The setup

A warm nose of air will move in aloft from the south to the north beginning midmorning, trying to erode a layer of cold air from the upper levels of the atmosphere right down to the surface. This warm air will inevitably win out, changing the snow to sleet and freezing rain, and finally to a plain, cold rain.

How quickly this happens will have a big impact on snow totals. Cold air looks to hang on the longest from the Eastern Panhandle of West Virginia and Western Frederick County, Maryland, north toward the Mason-Dixon Line.

This means these areas will have the potential for the highest snow totals across the region.


Tuesday itself will stay dry, so the D.C. area can’t expect to see early dismissals or evening events canceled. The snow will begin moving in from the southwest to the northeast by daybreak on Wednesday.

Here’s how Wednesday should unfold:

Breakfast: Snow.

Lunchtime: Changing to a wintry mix.

Dinner: Shifting to a cold, steady rain from south to north.

Snow and ice

In general, locations south and east will be the first to mix in with rain, while areas north and west will hold onto the cold air a little longer and end up with bigger snow amounts.

D.C. and Baltimore can expect to see 2 to 4 inches before a transition to rain, with lesser amounts to the south and east, and up to 7 inches to the north and west. It could fall rapidly as well: “We could see snowfall rates of an inch an hour, and that would reduce visibility,” Storm Team4 Meteorologist Doug Kammerer said.

As of Tuesday, NBC Washington’s forecasters believe that warm air will start to spread north through the middle part of Wednesday, bringing some ice accumulation on top of the already-accumulated snow.

“If you saw ice last week, you will most likely see freezing rain again this week,” Kammerer said during a Facebook Live Tuesday afternoon.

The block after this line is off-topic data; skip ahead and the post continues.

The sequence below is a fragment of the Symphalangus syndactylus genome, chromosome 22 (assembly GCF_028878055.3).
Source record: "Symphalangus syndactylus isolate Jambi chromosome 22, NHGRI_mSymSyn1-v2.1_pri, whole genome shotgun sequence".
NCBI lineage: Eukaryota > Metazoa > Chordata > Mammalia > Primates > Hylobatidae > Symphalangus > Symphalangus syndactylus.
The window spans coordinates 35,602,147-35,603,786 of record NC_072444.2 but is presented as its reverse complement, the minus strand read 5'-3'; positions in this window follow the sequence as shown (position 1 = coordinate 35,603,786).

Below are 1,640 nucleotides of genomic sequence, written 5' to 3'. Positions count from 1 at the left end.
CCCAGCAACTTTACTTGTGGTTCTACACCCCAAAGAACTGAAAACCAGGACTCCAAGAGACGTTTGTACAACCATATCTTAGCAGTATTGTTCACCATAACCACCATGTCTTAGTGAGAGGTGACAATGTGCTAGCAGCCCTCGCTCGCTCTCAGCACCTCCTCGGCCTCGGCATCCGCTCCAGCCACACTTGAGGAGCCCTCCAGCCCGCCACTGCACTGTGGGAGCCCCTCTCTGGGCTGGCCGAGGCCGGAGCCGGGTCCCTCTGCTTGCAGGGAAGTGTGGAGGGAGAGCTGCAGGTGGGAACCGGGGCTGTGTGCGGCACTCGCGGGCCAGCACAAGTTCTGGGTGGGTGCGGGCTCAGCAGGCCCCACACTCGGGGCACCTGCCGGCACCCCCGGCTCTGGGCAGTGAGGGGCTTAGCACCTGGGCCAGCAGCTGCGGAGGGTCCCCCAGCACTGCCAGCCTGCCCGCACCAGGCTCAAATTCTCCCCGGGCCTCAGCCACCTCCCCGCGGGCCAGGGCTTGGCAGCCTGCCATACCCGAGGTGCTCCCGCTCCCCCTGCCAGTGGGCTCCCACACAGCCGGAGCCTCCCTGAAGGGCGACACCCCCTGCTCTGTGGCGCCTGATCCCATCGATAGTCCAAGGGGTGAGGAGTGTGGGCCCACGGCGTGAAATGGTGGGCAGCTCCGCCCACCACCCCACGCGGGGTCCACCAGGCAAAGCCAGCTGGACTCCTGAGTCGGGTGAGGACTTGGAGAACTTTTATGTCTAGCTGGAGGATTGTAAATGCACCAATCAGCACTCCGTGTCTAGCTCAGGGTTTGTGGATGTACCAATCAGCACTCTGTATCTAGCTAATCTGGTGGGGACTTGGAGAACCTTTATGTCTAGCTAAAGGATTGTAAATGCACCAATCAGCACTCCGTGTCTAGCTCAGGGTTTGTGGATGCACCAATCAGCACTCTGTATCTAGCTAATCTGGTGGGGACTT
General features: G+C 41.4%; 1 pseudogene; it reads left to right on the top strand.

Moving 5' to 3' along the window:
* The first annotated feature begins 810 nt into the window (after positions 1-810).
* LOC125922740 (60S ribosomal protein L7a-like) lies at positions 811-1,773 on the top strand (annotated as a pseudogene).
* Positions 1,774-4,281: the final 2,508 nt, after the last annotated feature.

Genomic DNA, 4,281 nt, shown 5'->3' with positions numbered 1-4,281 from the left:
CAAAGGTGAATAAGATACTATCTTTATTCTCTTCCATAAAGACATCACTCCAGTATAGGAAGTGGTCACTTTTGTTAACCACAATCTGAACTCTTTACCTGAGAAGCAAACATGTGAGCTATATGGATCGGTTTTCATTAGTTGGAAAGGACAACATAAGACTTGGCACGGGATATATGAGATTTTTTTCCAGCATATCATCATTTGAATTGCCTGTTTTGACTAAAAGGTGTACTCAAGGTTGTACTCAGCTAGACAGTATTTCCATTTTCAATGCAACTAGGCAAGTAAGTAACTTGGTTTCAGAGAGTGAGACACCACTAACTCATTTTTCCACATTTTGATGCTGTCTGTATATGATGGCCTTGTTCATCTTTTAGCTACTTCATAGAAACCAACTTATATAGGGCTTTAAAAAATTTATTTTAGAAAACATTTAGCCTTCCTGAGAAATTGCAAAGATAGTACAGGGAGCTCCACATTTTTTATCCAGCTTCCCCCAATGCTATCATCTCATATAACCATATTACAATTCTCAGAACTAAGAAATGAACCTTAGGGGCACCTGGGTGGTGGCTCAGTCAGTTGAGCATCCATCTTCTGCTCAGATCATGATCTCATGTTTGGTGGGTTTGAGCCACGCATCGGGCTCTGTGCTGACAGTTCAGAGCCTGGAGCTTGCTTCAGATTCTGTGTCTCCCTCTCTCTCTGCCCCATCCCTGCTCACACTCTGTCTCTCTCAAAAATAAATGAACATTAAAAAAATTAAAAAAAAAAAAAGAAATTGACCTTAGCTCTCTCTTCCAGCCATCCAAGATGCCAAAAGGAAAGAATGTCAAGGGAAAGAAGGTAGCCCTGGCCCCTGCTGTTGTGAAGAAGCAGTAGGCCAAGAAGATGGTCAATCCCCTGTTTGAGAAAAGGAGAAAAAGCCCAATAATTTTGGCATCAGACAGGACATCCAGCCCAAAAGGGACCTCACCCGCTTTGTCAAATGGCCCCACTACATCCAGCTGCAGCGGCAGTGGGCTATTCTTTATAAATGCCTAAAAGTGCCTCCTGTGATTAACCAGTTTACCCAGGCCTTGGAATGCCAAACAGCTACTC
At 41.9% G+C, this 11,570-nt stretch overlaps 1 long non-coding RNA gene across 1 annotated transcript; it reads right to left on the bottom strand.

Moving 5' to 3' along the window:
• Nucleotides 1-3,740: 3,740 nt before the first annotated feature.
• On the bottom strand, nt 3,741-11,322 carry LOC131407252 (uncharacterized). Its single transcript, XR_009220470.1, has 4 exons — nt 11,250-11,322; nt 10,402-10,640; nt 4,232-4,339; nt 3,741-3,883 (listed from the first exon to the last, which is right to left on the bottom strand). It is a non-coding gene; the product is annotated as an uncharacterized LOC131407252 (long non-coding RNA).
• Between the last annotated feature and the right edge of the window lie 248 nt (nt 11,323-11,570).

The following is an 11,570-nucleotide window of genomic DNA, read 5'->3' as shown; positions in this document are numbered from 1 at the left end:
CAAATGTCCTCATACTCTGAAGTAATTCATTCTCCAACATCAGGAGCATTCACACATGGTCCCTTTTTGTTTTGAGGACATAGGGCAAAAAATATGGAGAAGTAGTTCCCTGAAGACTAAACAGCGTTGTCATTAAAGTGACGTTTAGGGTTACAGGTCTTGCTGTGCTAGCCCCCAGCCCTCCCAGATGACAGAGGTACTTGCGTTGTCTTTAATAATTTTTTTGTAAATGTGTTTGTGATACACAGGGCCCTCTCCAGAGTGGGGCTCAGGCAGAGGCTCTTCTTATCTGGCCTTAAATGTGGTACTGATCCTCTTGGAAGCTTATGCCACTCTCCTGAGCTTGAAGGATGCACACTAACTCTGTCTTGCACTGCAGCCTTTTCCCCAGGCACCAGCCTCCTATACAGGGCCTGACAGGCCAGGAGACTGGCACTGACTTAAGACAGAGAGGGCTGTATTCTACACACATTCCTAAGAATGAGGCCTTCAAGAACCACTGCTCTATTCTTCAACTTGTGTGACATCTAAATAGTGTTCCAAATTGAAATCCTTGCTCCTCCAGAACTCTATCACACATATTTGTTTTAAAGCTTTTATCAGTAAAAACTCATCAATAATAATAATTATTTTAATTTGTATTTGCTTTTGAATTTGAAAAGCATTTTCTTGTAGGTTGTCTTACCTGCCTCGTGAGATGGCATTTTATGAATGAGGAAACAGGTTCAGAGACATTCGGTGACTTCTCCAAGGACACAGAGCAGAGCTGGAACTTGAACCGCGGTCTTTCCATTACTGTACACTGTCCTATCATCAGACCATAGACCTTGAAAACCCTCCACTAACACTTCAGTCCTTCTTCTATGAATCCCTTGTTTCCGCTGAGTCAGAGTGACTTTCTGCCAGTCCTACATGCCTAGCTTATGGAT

“This storm will start out as snow for everyone, and several inches of accumulation are expected before milder air begins to change the snow over to a mix of sleet, freezing rain and rain,” Bell said.

This process will begin to melt the snow into the overnight and turn into a slushy mess overnight Wednesday into Thursday morning. Rain showers will continue through at least the first part of Thursday as temperatures move into the 50s, creating additional melting.


Tuesday night: Snow develops after midnight. Lows in the mid 20s to low 30s.

Wednesday: Snow — heavy in spots — in the morning. Sleet mixes in around midday. In the afternoon: sleet, freezing rain and rain. By evening, rain with pockets of freezing rain to the north and west of D.C. Highs in the mid 30s.

Thursday: Rain possible earlier in the morning. Clouds give way to sun. Highs in the 50s.

Friday: Partly to mostly cloudy. Highs around 50.

Current conditions:

WTOP’s Will Vitka and Jack Pointer contributed to this report.

Like WTOP on Facebook and follow @WTOP on Twitter to engage in conversation about this article and others.

© 2019 WTOP. All Rights Reserved. This website is not intended for users located within the European Economic Area.